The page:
It’s no secret pandemic life has been hard on teenagers. In my home, I’ve got two teens (and a 10-year-old) who have missed out on a lot. Because my husband has asthma and zero sick time, we’ve been extraordinarily careful when it comes to COVID risk, and my kids—especially the teens—have struggled with it all.
While they miss sleepovers and dinners and going to see movies with friends, I am so thankful that they’ve been able to stay connected with friends through technology. It does my heart good to hear my 17-year-0ld laughing and yelling with his friends as they play video games online together or to hear my 14-year-old daughter working on her science fair project together with a girlfriend over FaceTime.
Technology is awesome. Mostly. Except for when it’s not. Except for when lonely teens in a pandemic reach out for any kind of connection and find danger instead.
One example of this not-awesome technology is the popular chat site, Omegle.
Omegle is a website, not an app, that literally encourages users to talk to strangers. And you only have to be 13-years-old to sign up.
You guys, I am not kidding, if you Google Omegle, the first search result is: “omegle.com – Omegle: Talk to Strangers!” Talk to strangers is their literal tagline! I worry about Omegle at this particular point in time because so many of our kids are feeling lonely and cut off their peers. If ever there was a time that “talk to strangers” might seem appealing, it’s now.
When you click over to Omegle.com, it says right there on the home page: “Omegle (oh·meg·ull) is a great way to meet new friends, even while practicing social distancing. When you use Omegle, we pick someone else at random and let you talk one-on-one. To help you stay safe, chats are anonymous unless you tell someone who you are (not suggested!), and you can stop a chat at any time. Predators have been known to use Omegle, so please be careful.”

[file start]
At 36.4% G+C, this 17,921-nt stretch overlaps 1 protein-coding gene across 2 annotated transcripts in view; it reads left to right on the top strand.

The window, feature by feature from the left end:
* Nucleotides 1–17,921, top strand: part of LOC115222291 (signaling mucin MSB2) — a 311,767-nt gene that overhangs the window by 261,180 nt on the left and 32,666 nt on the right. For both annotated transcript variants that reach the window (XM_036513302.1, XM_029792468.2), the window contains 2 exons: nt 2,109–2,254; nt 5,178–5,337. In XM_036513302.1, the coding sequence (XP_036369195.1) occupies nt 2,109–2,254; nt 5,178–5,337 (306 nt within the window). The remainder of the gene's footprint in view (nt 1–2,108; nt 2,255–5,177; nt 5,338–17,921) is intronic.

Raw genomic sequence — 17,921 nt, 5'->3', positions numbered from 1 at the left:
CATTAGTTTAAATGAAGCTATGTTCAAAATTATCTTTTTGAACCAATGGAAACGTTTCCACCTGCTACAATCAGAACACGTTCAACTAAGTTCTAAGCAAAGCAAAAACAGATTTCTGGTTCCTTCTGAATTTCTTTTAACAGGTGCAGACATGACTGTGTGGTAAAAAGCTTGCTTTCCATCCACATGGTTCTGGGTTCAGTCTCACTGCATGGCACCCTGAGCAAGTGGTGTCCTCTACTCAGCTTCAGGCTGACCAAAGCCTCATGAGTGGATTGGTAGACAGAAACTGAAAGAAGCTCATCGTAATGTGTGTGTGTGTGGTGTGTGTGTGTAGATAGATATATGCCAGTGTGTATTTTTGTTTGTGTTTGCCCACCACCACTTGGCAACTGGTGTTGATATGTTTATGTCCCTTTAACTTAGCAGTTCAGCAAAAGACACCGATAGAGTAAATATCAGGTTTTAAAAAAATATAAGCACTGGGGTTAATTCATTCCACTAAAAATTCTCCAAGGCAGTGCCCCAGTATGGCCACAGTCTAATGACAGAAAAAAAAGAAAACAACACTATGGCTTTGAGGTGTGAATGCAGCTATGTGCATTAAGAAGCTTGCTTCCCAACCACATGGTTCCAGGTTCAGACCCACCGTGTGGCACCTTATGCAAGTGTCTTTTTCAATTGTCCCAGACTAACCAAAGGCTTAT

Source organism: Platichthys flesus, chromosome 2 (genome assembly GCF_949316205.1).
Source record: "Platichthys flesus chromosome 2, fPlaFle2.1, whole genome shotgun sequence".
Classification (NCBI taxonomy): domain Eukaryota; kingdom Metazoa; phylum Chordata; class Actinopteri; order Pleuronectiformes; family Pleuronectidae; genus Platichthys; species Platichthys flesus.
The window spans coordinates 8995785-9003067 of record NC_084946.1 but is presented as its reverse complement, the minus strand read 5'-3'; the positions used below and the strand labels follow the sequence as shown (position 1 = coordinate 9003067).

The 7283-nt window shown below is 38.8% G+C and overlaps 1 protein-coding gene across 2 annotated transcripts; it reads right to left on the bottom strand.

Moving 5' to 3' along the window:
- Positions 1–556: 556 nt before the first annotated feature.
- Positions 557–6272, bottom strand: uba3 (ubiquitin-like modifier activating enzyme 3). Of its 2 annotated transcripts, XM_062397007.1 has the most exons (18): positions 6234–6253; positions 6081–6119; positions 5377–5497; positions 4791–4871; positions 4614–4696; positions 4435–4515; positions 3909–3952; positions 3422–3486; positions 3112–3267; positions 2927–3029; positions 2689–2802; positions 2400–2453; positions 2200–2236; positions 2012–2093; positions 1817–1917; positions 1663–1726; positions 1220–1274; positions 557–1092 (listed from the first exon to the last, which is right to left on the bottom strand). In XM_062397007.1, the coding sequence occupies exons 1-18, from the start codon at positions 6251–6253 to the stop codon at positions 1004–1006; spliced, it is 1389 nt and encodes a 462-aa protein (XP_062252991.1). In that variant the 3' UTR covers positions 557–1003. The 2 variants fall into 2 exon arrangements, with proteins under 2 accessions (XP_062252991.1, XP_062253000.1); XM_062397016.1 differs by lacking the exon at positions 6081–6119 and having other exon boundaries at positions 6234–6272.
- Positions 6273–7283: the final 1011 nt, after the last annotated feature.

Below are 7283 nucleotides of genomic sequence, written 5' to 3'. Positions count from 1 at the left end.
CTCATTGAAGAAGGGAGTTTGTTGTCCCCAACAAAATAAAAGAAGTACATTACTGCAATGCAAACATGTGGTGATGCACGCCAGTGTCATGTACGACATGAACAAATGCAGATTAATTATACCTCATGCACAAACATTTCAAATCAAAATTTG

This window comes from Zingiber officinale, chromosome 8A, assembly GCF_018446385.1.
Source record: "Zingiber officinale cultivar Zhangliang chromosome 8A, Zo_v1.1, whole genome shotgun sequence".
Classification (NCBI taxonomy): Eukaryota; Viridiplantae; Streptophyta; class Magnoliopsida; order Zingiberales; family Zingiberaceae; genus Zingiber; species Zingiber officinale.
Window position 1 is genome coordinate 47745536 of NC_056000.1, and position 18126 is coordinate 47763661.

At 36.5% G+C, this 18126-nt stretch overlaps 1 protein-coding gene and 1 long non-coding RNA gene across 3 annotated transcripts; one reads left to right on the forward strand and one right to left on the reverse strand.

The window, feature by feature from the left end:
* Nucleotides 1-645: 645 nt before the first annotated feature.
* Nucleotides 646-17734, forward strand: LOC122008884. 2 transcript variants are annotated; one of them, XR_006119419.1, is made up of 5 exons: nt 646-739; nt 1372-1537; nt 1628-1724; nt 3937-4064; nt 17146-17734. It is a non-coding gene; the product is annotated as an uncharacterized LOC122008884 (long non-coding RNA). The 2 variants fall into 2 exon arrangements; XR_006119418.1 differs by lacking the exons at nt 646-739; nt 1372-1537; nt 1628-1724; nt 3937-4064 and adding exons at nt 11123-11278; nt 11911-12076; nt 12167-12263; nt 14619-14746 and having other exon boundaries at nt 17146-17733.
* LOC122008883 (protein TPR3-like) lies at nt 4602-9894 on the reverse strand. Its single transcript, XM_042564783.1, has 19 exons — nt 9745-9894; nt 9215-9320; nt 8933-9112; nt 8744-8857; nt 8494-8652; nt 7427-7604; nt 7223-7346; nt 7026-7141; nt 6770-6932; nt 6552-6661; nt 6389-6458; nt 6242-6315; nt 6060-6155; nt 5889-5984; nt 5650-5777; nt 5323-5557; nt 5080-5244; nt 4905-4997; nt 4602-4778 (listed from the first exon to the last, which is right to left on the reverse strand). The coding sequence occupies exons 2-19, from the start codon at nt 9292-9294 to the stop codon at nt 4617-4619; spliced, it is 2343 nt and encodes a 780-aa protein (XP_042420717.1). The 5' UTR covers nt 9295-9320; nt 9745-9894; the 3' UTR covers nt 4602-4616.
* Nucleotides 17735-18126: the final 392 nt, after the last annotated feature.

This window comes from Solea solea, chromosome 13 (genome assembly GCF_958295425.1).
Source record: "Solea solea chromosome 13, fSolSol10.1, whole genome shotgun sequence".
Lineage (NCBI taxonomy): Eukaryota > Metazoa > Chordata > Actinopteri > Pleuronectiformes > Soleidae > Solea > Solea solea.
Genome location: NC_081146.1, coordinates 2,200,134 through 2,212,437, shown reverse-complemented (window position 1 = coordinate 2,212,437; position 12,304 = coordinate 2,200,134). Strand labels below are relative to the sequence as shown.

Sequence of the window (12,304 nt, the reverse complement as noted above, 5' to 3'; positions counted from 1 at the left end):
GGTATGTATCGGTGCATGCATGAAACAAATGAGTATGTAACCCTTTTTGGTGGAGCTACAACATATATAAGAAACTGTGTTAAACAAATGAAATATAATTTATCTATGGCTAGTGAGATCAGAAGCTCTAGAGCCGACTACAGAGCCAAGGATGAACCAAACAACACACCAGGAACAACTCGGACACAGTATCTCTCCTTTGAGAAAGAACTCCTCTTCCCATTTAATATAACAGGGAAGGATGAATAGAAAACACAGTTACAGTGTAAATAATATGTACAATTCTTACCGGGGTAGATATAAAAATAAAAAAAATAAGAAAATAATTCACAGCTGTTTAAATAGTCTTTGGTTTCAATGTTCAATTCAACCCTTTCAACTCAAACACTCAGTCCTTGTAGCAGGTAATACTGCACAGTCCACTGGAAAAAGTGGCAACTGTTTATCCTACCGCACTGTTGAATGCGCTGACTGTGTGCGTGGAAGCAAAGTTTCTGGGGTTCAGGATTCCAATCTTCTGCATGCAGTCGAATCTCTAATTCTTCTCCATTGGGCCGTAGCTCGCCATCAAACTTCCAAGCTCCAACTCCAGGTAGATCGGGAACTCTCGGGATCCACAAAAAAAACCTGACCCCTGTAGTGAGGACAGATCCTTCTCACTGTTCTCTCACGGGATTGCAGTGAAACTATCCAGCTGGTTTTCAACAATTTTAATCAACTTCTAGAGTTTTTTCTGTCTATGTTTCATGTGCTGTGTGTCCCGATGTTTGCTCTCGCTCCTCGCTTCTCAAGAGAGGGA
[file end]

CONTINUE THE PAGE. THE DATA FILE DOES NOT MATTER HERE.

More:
Ummm. . . . did you read that last line? On their actual site? That’s a HARD PASS!
Sign up for Omegle and you’ll be matched with a stranger to chat. Conversations are anonymous unless users decide to reveal their identity.
So basically, 50-year-old Scary McGary can be chatting with your 14-year-old, telling them he’s their age. It’s not cool, and NOT worth the risk!
Users can also choose if their chats are unmoderated or moderated. Basically, if your kids use Omegle and choose unmoderated, they’re at risk of seeing very inappropriate adult content within the conversation at best. At worst, they’re in danger of being targeted by a predator.
As if that isn’t bad enough, Omegle also has an adult-only site, and all you have to do is click that you’re over 18 to jump on into that online world. There’s literally no barrier to your younger teens clicking that button and opening themselves up to new dangers.
Moms and dads, for safety’s sake, we’ve gotta make sure our kiddos aren’t logging on to Omegle.
Again, Omegle is not an app, so monitoring your child’s phone isn’t necessarily going to prevent them from using it. I know as parents we are quick to monitor our kids’ phones, but we can’t forget about computers and tablets!
In the case of sites like Omegle, education is prevention. Don’t wait for your children to hear about how cool Omegle is from a friend and try it out for themselves. Now that you know about it, tell them that it exists and they don’t have permission to be on it. Calmly go over the red flags and use it as a time to reiterate your home’s online safety rules. In situations like this, it’s always better to be safe than sorry and to get out ahead of the potential pitfalls.
Have you had any online safety issues with your kids? What are some internet and device usage rules you employ to help keep them safe?